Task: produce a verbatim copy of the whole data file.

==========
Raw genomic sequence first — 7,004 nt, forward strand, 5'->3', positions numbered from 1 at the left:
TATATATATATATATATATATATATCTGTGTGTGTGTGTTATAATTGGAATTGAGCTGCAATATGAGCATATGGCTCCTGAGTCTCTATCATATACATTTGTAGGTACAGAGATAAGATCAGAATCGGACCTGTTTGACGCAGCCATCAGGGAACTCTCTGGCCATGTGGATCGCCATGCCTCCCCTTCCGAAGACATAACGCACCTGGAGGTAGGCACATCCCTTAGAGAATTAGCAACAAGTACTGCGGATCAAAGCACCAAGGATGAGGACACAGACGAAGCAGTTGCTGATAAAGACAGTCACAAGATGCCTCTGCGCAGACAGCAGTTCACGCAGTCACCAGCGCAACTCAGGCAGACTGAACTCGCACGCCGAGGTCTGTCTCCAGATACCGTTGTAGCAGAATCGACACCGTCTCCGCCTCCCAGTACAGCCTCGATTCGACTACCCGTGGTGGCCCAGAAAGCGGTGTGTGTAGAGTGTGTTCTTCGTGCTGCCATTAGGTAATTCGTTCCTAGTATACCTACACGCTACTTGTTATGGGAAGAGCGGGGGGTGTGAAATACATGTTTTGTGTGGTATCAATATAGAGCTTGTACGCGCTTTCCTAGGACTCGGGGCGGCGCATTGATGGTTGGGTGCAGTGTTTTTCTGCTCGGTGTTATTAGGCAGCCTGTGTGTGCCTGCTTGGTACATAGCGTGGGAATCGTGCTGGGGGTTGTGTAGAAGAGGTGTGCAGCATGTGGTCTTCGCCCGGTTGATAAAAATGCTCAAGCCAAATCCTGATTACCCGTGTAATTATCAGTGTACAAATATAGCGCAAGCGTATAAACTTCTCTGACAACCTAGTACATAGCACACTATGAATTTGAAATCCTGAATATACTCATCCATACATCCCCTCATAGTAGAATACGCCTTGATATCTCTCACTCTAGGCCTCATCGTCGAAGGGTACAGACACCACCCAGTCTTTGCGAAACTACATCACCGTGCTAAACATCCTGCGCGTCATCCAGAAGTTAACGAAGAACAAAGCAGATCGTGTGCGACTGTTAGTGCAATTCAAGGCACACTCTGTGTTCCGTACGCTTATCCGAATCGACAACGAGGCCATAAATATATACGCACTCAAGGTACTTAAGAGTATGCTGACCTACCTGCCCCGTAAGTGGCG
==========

Raw genomic sequence first — 7,004 nt, forward strand, 5'->3', positions numbered from 1 at the left:
TATATATATATATATATATATATATCTGTGTGTGTGTGTTATAATTGGAATTGAGCTGCAATATGAGCATATGGCTCCTGAGTCTCTATCATATACATTTGTAGGTACAGAGATAAGATCAGAATCGGACCTGTTTGACGCAGCCATCAGGGAACTCTCTGGCCATGTGGATCGCCATGCCTCCCCTTCCGAAGACATAACGCACCTGGAGGTAGGCACATCCCTTAGAGAATTAGCAACAAGTACTGCGGATCAAAGCACCAAGGATGAGGACACAGACGAAGCAGTTGCTGATAAAGACAGTCACAAGATGCCTCTGCGCAGACAGCAGTTCACGCAGTCACCAGCGCAACTCAGGCAGACTGAACTCGCACGCCGAGGTCTGTCTCCAGATACCGTTGTAGCAGAATCGACACCGTCTCCGCCTCCCAGTACAGCCTCGATTCGACTACCCGTGGTGGCCCAGAAAGCGGTGTGTGTAGAGTGTGTTCTTCGTGCTGCCATTAGGTAATTCGTTCCTAGTATACCTACACGCTACTTGTTATGGGAAGAGCGGGGGGTGTGAAATACATGTTTTGTGTGGTATCAATATAGAGCTTGTACGCGCTTTCCTAGGACTCGGGGCGGCGCATTGATGGTTGGGTGCAGTGTTTTTCTGCTCGGTGTTATTAGGCAGCCTGTGTGTGCCTGCTTGGTACATAGCGTGGGAATCGTGCTGGGGGTTGTGTAGAAGAGGTGTGCAGCATGTGGTCTTCGCCCGGTTGATAAAAATGCTCAAGCCAAATCCTGATTACCCGTGTAATTATCAGTGTACAAATATAGCGCAAGCGTATAAACTTCTCTGACAACCTAGTACATAGCACACTATGAATTTGAAATCCTGAATATACTCATCCATACATCCCCTCATAGTAGAATACGCCTTGATATCTCTCACTCTAGGCCTCATCGTCGAAGGGTACAGACACCACCCAGTCTTTGCGAAACTACATCACCGTGCTAAACATCCTGCGCGTCATCCAGAAGTTAACGAAGAACAAAGCAGATCGTGTGCGACTGTTAGTGCAATTCAAGGCACACTCTGTGTTCCGTACGCTTATCCGAATCGACAACGAGGCCATAAATATATACGCACTCAAGGTACTTAAGAGTATGCTGACCTACCTGCCCCGTAAGTGGCG